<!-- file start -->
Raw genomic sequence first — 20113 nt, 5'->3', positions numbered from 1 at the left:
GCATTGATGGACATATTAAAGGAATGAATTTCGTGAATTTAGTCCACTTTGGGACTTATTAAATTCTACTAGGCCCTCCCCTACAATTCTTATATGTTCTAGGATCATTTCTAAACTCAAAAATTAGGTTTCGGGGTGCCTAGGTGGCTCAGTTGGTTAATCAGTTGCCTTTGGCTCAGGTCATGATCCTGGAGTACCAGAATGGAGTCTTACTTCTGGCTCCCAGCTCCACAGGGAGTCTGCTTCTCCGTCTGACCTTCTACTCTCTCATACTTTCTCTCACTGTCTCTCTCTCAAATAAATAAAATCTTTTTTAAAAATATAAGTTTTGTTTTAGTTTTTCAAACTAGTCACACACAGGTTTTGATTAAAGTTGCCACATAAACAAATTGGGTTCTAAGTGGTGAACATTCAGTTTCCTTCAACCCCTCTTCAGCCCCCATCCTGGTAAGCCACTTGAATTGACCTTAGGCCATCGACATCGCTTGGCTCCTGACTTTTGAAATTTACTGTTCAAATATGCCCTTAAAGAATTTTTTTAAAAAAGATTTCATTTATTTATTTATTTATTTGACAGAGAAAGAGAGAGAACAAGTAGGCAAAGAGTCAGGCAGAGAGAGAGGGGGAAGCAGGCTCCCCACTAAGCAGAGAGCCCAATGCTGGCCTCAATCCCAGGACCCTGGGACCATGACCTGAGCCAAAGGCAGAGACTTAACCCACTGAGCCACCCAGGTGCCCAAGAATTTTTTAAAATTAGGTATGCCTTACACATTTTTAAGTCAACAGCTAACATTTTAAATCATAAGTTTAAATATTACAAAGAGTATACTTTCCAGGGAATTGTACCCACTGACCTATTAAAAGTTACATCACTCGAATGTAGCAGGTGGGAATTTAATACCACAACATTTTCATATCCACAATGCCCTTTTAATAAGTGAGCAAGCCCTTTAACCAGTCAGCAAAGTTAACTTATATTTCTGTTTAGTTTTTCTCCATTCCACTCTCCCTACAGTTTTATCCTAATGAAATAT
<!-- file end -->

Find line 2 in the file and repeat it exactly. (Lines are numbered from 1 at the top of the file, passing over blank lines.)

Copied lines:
GCATTGATGGACATATTAAAGGAATGAATTTCGTGAATTTAGTCCACTTTGGGACTTATTAAATTCTACTAGGCCCTCCCCTACAATTCTTATATGTTCTAGGATCATTTCTAAACTCAAAAATTAGGTTTCGGGGTGCCTAGGTGGCTCAGTTGGTTAATCAGTTGCCTTTGGCTCAGGTCATGATCCTGGAGTACCAGAATGGAGTCTTACTTCTGGCTCCCAGCTCCACAGGGAGTCTGCTTCTCCGTCTGACCTTCTACTCTCTCATACTTTCTCTCACTGTCTCTCTCTCAAATAAATAAAATCTTTTTTAAAAATATAAGTTTTGTTTTAGTTTTTCAAACTAGTCACACACAGGTTTTGATTAAAGTTGCCACATAAACAAATTGGGTTCTAAGTGGTGAACATTCAGTTTCCTTCAACCCCTCTTCAGCCCCCATCCTGGTAAGCCACTTGAATTGACCTTAGGCCATCGACATCGCTTGGCTCCTGACTTTTGAAATTTACTGTTCAAATATGCCCTTAAAGAATTTTTTTAAAAAAGATTTCATTTATTTATTTATTTATTTGACAGAGAAAGAGAGAGAACAAGTAGGCAAAGAGTCAGGCAGAGAGAGAGGGGGAAGCAGGCTCCCCACTAAGCAGAGAGCCCAATGCTGGCCTCAATCCCAGGACCCTGGGACCATGACCTGAGCCAAAGGCAGAGACTTAACCCACTGAGCCACCCAGGTGCCCAAGAATTTTTTAAAATTAGGTATGCCTTACACATTTTTAAGTCAACAGCTAACATTTTAAATCATAAGTTTAAATATTACAAAGAGTATACTTTCCAGGGAATTGTACCCACTGACCTATTAAAAGTTACATCACTCGAATGTAGCAGGTGGGAATTTAATACCACAACATTTTCATATCCACAATGCCCTTTTAATAAGTGAGCAAGCCCTTTAACCAGTCAGCAAAGTTAACTTATATTTCTGTTTAGTTTTTCTCCATTCCACTCTCCCTACAGTTTTATCCTAATGAAATAT